Something interesting happens when you become pregnant. Out of nowhere, everyone becomes an expert in parenting and doles out unsolicited advice like candy on Halloween. Some of it is good and helpful, but a lot of it makes you question how these people were able to keep a child alive.
Armed with my own research, I felt good about becoming a mother for the first time. We welcomed Kingsley, our son, four weeks before his due date on January 26, 2017. Like all new parents, we experienced lots of WTF moments, but between our village and all-knowing Google, we had a good handle on things. To top this off, my employer increased our maternity leave policy right before I gave birth. It went from three months to six months, so I spent 26 weeks in a blissful baby bubble of “eat, sleep, poop, repeat.”As my time at home was coming to an end, something dawned on me: not one person had given me advice on how to transition back into the workplace as a mother. I didn’t sweat it too much. I naively thought, “things will be just like they were before.” I’ve never been more wrong about anything in my life. I spent the first month back at work silently crying in the bathroom stalls. Here’s the advice I wish someone shared with me on balancing motherhood and my career:
You are not the same person. Prior to baby, I was ambitious, eager to climb the corporate ladder and willing to put in the blood, sweat, and tears to get to the top. I still consider myself ambitious but my priorities have shifted. Instead of staying late in the office to finish up a project (and let’s be honest, put in face time for the higher-ups that value that sort of thing), I had to run out the door by 5 pm to pick up my son. Guilt was a constant companion of mine as I tried to do everything the same way I did pre-baby, and failed. Raging hormones, a post-baby body, increased family responsibilities, and a relentless workload were all happening at the same time. A little voice inside of me kept saying “this is too much.” I should have listened to that voice, and exercised patience with myself.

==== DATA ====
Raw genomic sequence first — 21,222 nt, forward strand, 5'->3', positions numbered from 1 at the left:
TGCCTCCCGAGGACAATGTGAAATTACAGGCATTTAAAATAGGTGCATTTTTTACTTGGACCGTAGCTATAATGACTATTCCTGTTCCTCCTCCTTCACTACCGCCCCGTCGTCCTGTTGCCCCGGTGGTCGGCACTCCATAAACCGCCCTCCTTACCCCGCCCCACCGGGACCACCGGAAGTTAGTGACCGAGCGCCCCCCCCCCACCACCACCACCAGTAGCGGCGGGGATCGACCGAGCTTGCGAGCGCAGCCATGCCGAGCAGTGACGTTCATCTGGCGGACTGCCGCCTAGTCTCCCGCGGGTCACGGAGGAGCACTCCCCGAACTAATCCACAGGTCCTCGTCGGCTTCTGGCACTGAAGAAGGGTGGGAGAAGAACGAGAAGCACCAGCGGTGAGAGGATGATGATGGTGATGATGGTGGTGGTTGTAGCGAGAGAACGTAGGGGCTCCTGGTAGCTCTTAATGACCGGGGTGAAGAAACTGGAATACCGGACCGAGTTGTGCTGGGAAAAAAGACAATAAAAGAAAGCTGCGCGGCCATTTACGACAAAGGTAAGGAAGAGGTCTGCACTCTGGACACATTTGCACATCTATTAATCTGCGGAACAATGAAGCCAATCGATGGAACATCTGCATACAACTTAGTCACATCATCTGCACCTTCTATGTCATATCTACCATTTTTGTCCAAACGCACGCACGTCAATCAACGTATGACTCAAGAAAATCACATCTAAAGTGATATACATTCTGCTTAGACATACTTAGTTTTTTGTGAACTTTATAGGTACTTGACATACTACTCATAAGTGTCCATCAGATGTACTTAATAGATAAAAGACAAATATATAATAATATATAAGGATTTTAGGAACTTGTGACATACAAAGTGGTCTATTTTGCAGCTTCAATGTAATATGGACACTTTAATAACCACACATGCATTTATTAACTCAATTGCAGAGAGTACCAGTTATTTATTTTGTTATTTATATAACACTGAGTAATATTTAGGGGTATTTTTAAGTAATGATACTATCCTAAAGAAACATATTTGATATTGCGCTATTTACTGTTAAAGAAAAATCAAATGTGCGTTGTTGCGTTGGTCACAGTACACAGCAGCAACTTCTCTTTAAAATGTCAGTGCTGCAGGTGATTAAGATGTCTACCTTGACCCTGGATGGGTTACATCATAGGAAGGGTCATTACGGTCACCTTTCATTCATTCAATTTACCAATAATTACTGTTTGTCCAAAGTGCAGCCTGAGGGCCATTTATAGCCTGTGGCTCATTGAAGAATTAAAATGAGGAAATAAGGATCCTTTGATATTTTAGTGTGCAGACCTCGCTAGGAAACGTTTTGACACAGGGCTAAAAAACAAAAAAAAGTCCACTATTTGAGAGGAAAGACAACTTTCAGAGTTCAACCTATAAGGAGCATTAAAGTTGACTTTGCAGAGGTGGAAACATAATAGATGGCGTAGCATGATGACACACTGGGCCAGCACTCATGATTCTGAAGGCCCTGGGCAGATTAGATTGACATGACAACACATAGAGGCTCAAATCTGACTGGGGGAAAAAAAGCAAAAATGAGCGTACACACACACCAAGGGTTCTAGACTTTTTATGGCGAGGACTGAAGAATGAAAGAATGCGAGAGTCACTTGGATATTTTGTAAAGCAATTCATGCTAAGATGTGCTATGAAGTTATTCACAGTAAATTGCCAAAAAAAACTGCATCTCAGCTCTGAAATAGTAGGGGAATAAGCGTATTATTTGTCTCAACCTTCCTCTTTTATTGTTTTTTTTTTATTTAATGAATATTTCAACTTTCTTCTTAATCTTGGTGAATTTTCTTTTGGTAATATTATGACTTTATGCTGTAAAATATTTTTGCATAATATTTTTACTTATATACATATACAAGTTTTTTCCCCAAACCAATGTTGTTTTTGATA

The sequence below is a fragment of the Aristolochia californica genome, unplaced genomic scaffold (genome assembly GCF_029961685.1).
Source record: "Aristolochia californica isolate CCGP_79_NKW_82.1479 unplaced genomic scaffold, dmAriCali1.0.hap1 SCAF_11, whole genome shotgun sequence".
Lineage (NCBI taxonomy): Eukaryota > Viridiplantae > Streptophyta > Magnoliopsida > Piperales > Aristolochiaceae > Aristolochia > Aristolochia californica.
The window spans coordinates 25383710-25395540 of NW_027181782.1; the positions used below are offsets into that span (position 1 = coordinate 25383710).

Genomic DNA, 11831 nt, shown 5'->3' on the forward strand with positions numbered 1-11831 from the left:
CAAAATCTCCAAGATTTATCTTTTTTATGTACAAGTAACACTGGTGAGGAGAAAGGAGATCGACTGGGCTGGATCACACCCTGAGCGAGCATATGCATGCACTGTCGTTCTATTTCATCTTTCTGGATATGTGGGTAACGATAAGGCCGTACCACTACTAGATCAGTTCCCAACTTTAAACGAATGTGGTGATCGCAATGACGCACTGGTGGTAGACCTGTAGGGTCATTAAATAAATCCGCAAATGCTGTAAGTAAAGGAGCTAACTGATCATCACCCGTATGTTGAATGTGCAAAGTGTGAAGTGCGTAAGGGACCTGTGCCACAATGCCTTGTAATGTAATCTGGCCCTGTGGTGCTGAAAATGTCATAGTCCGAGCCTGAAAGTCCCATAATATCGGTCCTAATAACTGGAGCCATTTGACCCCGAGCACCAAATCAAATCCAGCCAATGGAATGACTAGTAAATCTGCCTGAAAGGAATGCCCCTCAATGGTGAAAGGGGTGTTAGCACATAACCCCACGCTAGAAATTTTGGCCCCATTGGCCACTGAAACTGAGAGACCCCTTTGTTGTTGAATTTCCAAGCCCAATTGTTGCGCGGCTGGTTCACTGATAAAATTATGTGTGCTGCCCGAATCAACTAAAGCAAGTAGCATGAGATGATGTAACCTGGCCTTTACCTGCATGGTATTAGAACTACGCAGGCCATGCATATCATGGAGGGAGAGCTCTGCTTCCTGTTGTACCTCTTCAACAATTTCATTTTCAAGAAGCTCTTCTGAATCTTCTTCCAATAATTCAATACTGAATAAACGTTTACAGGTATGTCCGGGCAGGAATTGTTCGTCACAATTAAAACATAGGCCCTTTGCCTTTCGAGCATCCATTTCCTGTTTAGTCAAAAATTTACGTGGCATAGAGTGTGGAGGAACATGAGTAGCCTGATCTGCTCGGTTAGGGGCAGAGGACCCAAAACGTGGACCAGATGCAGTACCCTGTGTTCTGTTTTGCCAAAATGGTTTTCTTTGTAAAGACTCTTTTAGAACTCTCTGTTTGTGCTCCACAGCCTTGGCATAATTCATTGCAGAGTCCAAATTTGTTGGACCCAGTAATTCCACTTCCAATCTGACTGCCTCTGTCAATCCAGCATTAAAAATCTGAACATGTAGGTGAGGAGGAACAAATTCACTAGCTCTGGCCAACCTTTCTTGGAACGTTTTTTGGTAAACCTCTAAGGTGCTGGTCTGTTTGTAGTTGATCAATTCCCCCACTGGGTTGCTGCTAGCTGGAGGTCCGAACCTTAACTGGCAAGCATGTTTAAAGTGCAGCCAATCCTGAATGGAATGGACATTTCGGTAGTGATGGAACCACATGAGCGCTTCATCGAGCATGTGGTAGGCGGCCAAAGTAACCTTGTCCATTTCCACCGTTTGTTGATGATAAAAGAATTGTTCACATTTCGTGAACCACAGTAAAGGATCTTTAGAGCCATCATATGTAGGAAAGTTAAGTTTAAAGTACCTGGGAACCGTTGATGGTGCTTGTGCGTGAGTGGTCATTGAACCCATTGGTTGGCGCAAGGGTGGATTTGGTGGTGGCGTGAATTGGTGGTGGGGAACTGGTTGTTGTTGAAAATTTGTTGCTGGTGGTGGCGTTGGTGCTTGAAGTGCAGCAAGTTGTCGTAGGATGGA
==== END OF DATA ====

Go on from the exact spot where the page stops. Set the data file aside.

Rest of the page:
- Ask for help. I’m a strong believer in, if you want something done right, do it yourself. I planned my own wedding, my first baby shower and I even have my own funeral planned because if Juvenile’s “Back That Azz Up” isn’t playing on repeat, I’m going to haunt my family and friends. Anyways, that do it yourself mentality flew right out of the window after Kingsley was born. I tried to continue at the same breakneck speed as before but little tasks started to slip through the cracks, and when I did get to complete a project, it wasn’t up to my typically sky-high standards. I wish I raised my hand more and relied on my team and supervisor to help lighten the load. Asking for help meant I was working smarter, not harder.
- Slow down. According to some experts, the average mind processes 60,000-80,000 thoughts per day (consciously and subconsciously). According to me, the average mind of a working mother processes one million thoughts per day. Between worrying if taking time off with your baby would hurt your career trajectory, to debating what you’re going to make for dinner that night, our minds are constantly racing to figure out how we are going to accomplish it all. It’s overwhelming to cross off one task, only to add four more to the never-ending to-do list. Now, I tell new moms heading back to work to pick three things that need to be accomplished each day and crush that list. Don’t set yourself up for failure with an unrealistic to-do list of 30+ items. As you find your balance, you can add more, but start slowly.
- Set boundaries. “Can you look at this before you go?” “Do you have time to talk about this project for five minutes?” These were the requests I would get around 4:45 pm, right before I needed to run out and pick up my child. I already felt guilty leaving “early” since most people stuck around the office until 6/6:30 pm. It didn’t matter that I was going home only to get back online and finish working after I cooked dinner and put my son to bed. This resulted in me becoming burned out in a matter of weeks. I had to refocus and push back on these little requests that could wait until the next day. I also had to be more realistic and upfront with people about my time. Of course, there are some unavoidable work emergencies, but I didn’t need to treat everything as a fire drill. Give your coworkers your full attention when you’re in the office and when you’re home, shut down the laptop and do the same for your family.
The biggest lesson I learned is to put my oxygen mask on first. When I’m not happy and operating at 100%, things fall apart. Not just for me, but for the people depending on me too, like my family or my team at work. I am deliberate about stealing little moments of joy to recharge, like making sure I have lunch away from my desk every day to connect with coworkers, or closing the bathroom door at home to complete my nightly skincare routine. As I prepare to head back to work after baby number #2, I look forward to putting my own advice into practice while encouraging all working parents around me to do the same.
Tell me, how do you find balance as a parent?
If you aren’t a parent yet, what little tricks do you use to balance your career and personal life?